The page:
The idea is very simple: there are two things, you need to choose one and say why. Because it’s a speaking activity, the more arguments you give, the better.
For example, ‘Which is better, cats or dogs?’ or ‘Which do you prefer, cats or dogs?’ These are typical class handouts for this task:
I know that some people find it really hard to choose between two options, but remember that the point here is to develop your Speaking skills and not to be 100% right or exact. So don’t take it too seriously and use your imagination if needed.
How to maximise the language output with a simple activity
It may look simple, but if approached right, you can find yourself in a heated discussion having fun and activating all sorts of language.
The activity can be used as a game for two people or two teams (see the instruction above). Or it can be more like a discussion/ debate where you explore different arguments for and against. You can even turn it into a for-and-against essay.
I like this activity because it helps to generate a lot of language, including grammar, and can be done with beginners and advanced students alike. Also, in life we’re often faced with different choices and need to make a decision, and this activity might prepare you for such situations.
Let’s take ‘Cats or dogs?’ as an example
I’ll show you how you can develop your arguments in terms of grammar and functional language.
Simple sentences (A1): Cats are fluffy. – Dogs are funny. – Cats purr. – Dogs jump around you.
Comparative adjectives (A2): Cats are more comforting because they purr. – But dogs are funnier. – Cats are easier to look after. – But dogs are cleverer.
Modals (B1): Cats are better because they can calm you down. – Yes, but you can’t go with them for a walk. – No, but you don’t have to walk them every day either. And you can take cats with you in a special bag. – OK but then you have to carry them, and it’s heavy.
If you take the version Which do you prefer..? there will be a lot of expressing likes/ dislikes + cleft sentences (B1-B2): What I love about cats is their purring. But dogs and their barking… it’s so annoying! I can’t stand it. – What I hate about cats is the smell. And I adore talking to my dog, she understands everything!
Giving complex arguments + expressing one’s opinion + agreeing/ disagreeing + asking for opinion (B2): Although cats may seem independent, they can be very loyal to their masters. I believe cats are more intelligent pets. – On the other hand, you can never predict if a cat will like you whereas with dogs it’s almost a 100% guarantee. – I see your point, but then don’t you think that it doesn’t show dogs as smart animals? What if their master treats them badly and they still love him/her? Isn’t it strange? – OK, you’ve got a point here, but do you really think cats like only those who treat them well?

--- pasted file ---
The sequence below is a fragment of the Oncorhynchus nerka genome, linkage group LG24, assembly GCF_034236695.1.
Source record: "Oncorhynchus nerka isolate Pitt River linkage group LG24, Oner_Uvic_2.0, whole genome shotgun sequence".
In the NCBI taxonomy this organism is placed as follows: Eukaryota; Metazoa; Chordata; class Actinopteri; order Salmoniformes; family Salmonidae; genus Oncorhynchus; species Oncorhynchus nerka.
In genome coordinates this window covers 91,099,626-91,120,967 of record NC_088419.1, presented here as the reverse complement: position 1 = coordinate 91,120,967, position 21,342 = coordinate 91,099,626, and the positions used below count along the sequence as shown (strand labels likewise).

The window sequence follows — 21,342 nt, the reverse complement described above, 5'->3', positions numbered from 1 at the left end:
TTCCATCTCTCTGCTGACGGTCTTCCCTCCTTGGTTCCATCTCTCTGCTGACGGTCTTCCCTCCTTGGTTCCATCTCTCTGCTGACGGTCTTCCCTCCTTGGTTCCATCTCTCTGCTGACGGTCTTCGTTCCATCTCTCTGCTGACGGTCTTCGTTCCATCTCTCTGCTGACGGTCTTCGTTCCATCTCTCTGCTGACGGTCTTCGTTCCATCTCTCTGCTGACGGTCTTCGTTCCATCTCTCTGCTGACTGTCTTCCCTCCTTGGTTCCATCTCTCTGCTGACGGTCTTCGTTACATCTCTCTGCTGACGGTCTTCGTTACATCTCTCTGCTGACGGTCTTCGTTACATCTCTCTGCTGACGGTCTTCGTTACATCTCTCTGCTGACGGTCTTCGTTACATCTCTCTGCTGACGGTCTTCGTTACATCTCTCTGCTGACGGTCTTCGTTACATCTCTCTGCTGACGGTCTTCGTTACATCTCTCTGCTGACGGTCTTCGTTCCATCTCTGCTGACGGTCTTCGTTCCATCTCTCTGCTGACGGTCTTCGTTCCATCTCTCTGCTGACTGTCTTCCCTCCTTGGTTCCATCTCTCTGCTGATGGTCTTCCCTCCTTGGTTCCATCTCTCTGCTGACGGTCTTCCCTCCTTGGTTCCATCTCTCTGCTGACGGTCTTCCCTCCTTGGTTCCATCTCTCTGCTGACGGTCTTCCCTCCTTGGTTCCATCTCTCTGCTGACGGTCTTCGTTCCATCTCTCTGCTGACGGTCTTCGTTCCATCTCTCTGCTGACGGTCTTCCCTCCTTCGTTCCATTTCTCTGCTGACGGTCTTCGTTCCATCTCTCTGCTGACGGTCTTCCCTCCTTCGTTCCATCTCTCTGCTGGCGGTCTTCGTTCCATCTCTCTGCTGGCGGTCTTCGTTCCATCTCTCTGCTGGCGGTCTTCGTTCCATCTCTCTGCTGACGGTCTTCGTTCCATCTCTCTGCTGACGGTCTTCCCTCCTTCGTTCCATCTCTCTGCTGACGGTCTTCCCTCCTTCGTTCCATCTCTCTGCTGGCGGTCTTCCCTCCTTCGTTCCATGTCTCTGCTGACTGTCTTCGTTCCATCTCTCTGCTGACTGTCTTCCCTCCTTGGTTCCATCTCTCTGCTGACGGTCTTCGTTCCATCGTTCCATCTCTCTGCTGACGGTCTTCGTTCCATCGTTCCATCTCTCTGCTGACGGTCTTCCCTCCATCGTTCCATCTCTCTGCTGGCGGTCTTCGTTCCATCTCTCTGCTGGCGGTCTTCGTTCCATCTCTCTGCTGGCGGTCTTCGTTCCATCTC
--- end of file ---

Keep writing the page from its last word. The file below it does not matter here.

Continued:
Past tenses and conditionals (B2-C1): You know, I have a cat. Last week I had to go away for a couple of days, and that wasn’t a problem. If I had a dog, I couldn’t have gone away so easily. – If you had a dog, you could have taken it with you. – No, but it was a serious business meeting. Our team was presenting a new project and… (more details in the past tenses).
Speculating + hypothetical language + paraphrasing (C1): I’ve no idea which is better as I’ve never had pets. But if I had to choose, I’d probably say that cats are better. It seems to me that it’s easier to look after them and it might be less expensive, I guess. – Oh, I see. But given the choice, I’d never take a cat. That would mean you can’t go anywhere for a long time! – So what you’re saying is that it’s actually more convenient to have a dog. – Might be so, yes.
So you see, this simple activity can easily take an hour and help you use lots of language. It can be fun as well – everything depends on your arguments. As you study new topics (e.g. health, social issues), you can prepare similar cards for further revision.
If you try it out, let me know in the comments how it went =)